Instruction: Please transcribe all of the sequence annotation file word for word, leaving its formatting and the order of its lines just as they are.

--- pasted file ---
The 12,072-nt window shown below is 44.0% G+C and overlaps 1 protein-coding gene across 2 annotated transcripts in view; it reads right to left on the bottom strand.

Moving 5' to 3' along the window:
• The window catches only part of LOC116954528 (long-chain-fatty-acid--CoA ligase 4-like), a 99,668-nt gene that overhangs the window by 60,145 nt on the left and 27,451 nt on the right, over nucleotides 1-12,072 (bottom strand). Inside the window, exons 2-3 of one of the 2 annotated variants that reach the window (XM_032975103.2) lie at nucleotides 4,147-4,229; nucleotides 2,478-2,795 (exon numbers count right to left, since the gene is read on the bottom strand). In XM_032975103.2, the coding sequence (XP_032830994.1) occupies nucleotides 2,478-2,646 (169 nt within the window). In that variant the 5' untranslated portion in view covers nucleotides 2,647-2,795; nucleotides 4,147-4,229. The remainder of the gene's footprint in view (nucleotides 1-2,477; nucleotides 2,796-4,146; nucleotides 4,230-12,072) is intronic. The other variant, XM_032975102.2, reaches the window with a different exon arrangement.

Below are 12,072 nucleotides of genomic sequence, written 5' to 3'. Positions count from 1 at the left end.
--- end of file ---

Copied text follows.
The 12,072-nt window shown below is 44.0% G+C and overlaps 1 protein-coding gene across 2 annotated transcripts in view; it reads right to left on the bottom strand.

Moving 5' to 3' along the window:
• The window catches only part of LOC116954528 (long-chain-fatty-acid--CoA ligase 4-like), a 99,668-nt gene that overhangs the window by 60,145 nt on the left and 27,451 nt on the right, over nucleotides 1-12,072 (bottom strand). Inside the window, exons 2-3 of one of the 2 annotated variants that reach the window (XM_032975103.2) lie at nucleotides 4,147-4,229; nucleotides 2,478-2,795 (exon numbers count right to left, since the gene is read on the bottom strand). In XM_032975103.2, the coding sequence (XP_032830994.1) occupies nucleotides 2,478-2,646 (169 nt within the window). In that variant the 5' untranslated portion in view covers nucleotides 2,647-2,795; nucleotides 4,147-4,229. The remainder of the gene's footprint in view (nucleotides 1-2,477; nucleotides 2,796-4,146; nucleotides 4,230-12,072) is intronic. The other variant, XM_032975102.2, reaches the window with a different exon arrangement.

Below are 12,072 nucleotides of genomic sequence, written 5' to 3'. Positions count from 1 at the left end.